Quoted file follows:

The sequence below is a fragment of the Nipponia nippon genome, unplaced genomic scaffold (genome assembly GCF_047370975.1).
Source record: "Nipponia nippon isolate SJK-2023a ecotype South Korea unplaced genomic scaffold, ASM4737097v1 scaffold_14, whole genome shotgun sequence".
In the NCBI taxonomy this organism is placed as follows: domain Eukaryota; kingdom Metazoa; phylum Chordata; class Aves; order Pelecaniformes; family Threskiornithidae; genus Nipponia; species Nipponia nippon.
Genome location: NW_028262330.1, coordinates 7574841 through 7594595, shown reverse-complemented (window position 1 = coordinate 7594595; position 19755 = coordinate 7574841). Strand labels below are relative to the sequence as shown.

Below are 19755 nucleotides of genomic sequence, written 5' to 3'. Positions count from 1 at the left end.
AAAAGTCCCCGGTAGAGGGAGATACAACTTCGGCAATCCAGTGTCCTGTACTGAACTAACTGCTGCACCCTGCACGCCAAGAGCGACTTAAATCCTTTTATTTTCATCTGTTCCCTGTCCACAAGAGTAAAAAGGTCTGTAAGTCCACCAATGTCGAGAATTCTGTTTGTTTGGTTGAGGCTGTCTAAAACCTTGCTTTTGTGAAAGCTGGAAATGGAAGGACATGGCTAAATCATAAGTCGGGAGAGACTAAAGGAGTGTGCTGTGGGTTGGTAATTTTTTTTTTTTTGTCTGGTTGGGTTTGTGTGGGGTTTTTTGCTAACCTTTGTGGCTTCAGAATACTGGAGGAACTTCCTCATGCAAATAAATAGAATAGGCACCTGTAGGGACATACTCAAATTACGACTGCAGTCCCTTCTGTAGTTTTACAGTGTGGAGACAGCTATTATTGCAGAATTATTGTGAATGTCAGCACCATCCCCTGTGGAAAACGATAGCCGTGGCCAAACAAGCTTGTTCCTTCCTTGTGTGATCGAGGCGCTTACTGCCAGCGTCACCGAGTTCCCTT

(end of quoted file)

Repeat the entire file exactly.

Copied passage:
The sequence below is a fragment of the Nipponia nippon genome, unplaced genomic scaffold (genome assembly GCF_047370975.1).
Source record: "Nipponia nippon isolate SJK-2023a ecotype South Korea unplaced genomic scaffold, ASM4737097v1 scaffold_14, whole genome shotgun sequence".
In the NCBI taxonomy this organism is placed as follows: domain Eukaryota; kingdom Metazoa; phylum Chordata; class Aves; order Pelecaniformes; family Threskiornithidae; genus Nipponia; species Nipponia nippon.
Genome location: NW_028262330.1, coordinates 7574841 through 7594595, shown reverse-complemented (window position 1 = coordinate 7594595; position 19755 = coordinate 7574841). Strand labels below are relative to the sequence as shown.

Below are 19755 nucleotides of genomic sequence, written 5' to 3'. Positions count from 1 at the left end.
AAAAGTCCCCGGTAGAGGGAGATACAACTTCGGCAATCCAGTGTCCTGTACTGAACTAACTGCTGCACCCTGCACGCCAAGAGCGACTTAAATCCTTTTATTTTCATCTGTTCCCTGTCCACAAGAGTAAAAAGGTCTGTAAGTCCACCAATGTCGAGAATTCTGTTTGTTTGGTTGAGGCTGTCTAAAACCTTGCTTTTGTGAAAGCTGGAAATGGAAGGACATGGCTAAATCATAAGTCGGGAGAGACTAAAGGAGTGTGCTGTGGGTTGGTAATTTTTTTTTTTTTGTCTGGTTGGGTTTGTGTGGGGTTTTTTGCTAACCTTTGTGGCTTCAGAATACTGGAGGAACTTCCTCATGCAAATAAATAGAATAGGCACCTGTAGGGACATACTCAAATTACGACTGCAGTCCCTTCTGTAGTTTTACAGTGTGGAGACAGCTATTATTGCAGAATTATTGTGAATGTCAGCACCATCCCCTGTGGAAAACGATAGCCGTGGCCAAACAAGCTTGTTCCTTCCTTGTGTGATCGAGGCGCTTACTGCCAGCGTCACCGAGTTCCCTT